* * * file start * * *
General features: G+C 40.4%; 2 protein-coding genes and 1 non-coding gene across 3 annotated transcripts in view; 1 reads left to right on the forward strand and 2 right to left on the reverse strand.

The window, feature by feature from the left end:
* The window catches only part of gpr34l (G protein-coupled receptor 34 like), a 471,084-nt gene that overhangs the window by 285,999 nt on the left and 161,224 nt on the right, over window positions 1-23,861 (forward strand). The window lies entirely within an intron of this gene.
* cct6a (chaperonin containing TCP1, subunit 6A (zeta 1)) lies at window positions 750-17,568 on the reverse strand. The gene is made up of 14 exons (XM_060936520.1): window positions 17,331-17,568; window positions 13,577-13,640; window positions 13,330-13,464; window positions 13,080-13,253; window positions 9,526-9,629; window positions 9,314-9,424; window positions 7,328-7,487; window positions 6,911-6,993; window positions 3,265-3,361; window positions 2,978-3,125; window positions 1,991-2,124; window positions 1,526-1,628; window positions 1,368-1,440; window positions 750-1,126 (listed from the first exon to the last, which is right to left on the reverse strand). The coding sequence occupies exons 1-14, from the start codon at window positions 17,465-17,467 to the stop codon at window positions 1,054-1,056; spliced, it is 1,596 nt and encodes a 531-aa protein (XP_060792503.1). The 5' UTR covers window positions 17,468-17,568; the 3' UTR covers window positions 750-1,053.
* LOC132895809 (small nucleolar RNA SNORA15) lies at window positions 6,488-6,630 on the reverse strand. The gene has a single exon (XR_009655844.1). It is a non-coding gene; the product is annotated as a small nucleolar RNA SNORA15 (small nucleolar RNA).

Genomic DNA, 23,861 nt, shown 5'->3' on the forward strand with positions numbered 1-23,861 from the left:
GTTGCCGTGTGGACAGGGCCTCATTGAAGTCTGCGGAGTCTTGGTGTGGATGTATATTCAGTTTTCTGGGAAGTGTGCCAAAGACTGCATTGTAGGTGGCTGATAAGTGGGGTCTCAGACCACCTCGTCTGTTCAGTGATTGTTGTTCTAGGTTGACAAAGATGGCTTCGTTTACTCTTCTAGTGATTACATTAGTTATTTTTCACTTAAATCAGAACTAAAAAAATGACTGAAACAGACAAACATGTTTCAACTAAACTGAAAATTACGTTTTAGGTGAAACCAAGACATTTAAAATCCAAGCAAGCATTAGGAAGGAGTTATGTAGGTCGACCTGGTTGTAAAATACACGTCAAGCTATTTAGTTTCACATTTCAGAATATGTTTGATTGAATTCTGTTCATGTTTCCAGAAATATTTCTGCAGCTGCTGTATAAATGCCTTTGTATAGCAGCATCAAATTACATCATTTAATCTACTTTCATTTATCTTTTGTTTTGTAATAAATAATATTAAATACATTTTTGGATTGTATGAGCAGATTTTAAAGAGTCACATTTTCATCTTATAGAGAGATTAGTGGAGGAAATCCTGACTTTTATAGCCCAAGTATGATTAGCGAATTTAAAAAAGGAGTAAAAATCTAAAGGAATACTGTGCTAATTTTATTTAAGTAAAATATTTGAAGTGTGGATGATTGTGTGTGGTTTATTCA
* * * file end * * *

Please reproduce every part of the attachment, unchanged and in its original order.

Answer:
General features: G+C 40.4%; 2 protein-coding genes and 1 non-coding gene across 3 annotated transcripts in view; 1 reads left to right on the forward strand and 2 right to left on the reverse strand.

The window, feature by feature from the left end:
* The window catches only part of gpr34l (G protein-coupled receptor 34 like), a 471,084-nt gene that overhangs the window by 285,999 nt on the left and 161,224 nt on the right, over window positions 1-23,861 (forward strand). The window lies entirely within an intron of this gene.
* cct6a (chaperonin containing TCP1, subunit 6A (zeta 1)) lies at window positions 750-17,568 on the reverse strand. The gene is made up of 14 exons (XM_060936520.1): window positions 17,331-17,568; window positions 13,577-13,640; window positions 13,330-13,464; window positions 13,080-13,253; window positions 9,526-9,629; window positions 9,314-9,424; window positions 7,328-7,487; window positions 6,911-6,993; window positions 3,265-3,361; window positions 2,978-3,125; window positions 1,991-2,124; window positions 1,526-1,628; window positions 1,368-1,440; window positions 750-1,126 (listed from the first exon to the last, which is right to left on the reverse strand). The coding sequence occupies exons 1-14, from the start codon at window positions 17,465-17,467 to the stop codon at window positions 1,054-1,056; spliced, it is 1,596 nt and encodes a 531-aa protein (XP_060792503.1). The 5' UTR covers window positions 17,468-17,568; the 3' UTR covers window positions 750-1,053.
* LOC132895809 (small nucleolar RNA SNORA15) lies at window positions 6,488-6,630 on the reverse strand. The gene has a single exon (XR_009655844.1). It is a non-coding gene; the product is annotated as a small nucleolar RNA SNORA15 (small nucleolar RNA).

Genomic DNA, 23,861 nt, shown 5'->3' on the forward strand with positions numbered 1-23,861 from the left:
GTTGCCGTGTGGACAGGGCCTCATTGAAGTCTGCGGAGTCTTGGTGTGGATGTATATTCAGTTTTCTGGGAAGTGTGCCAAAGACTGCATTGTAGGTGGCTGATAAGTGGGGTCTCAGACCACCTCGTCTGTTCAGTGATTGTTGTTCTAGGTTGACAAAGATGGCTTCGTTTACTCTTCTAGTGATTACATTAGTTATTTTTCACTTAAATCAGAACTAAAAAAATGACTGAAACAGACAAACATGTTTCAACTAAACTGAAAATTACGTTTTAGGTGAAACCAAGACATTTAAAATCCAAGCAAGCATTAGGAAGGAGTTATGTAGGTCGACCTGGTTGTAAAATACACGTCAAGCTATTTAGTTTCACATTTCAGAATATGTTTGATTGAATTCTGTTCATGTTTCCAGAAATATTTCTGCAGCTGCTGTATAAATGCCTTTGTATAGCAGCATCAAATTACATCATTTAATCTACTTTCATTTATCTTTTGTTTTGTAATAAATAATATTAAATACATTTTTGGATTGTATGAGCAGATTTTAAAGAGTCACATTTTCATCTTATAGAGAGATTAGTGGAGGAAATCCTGACTTTTATAGCCCAAGTATGATTAGCGAATTTAAAAAAGGAGTAAAAATCTAAAGGAATACTGTGCTAATTTTATTTAAGTAAAATATTTGAAGTGTGGATGATTGTGTGTGGTTTATTCA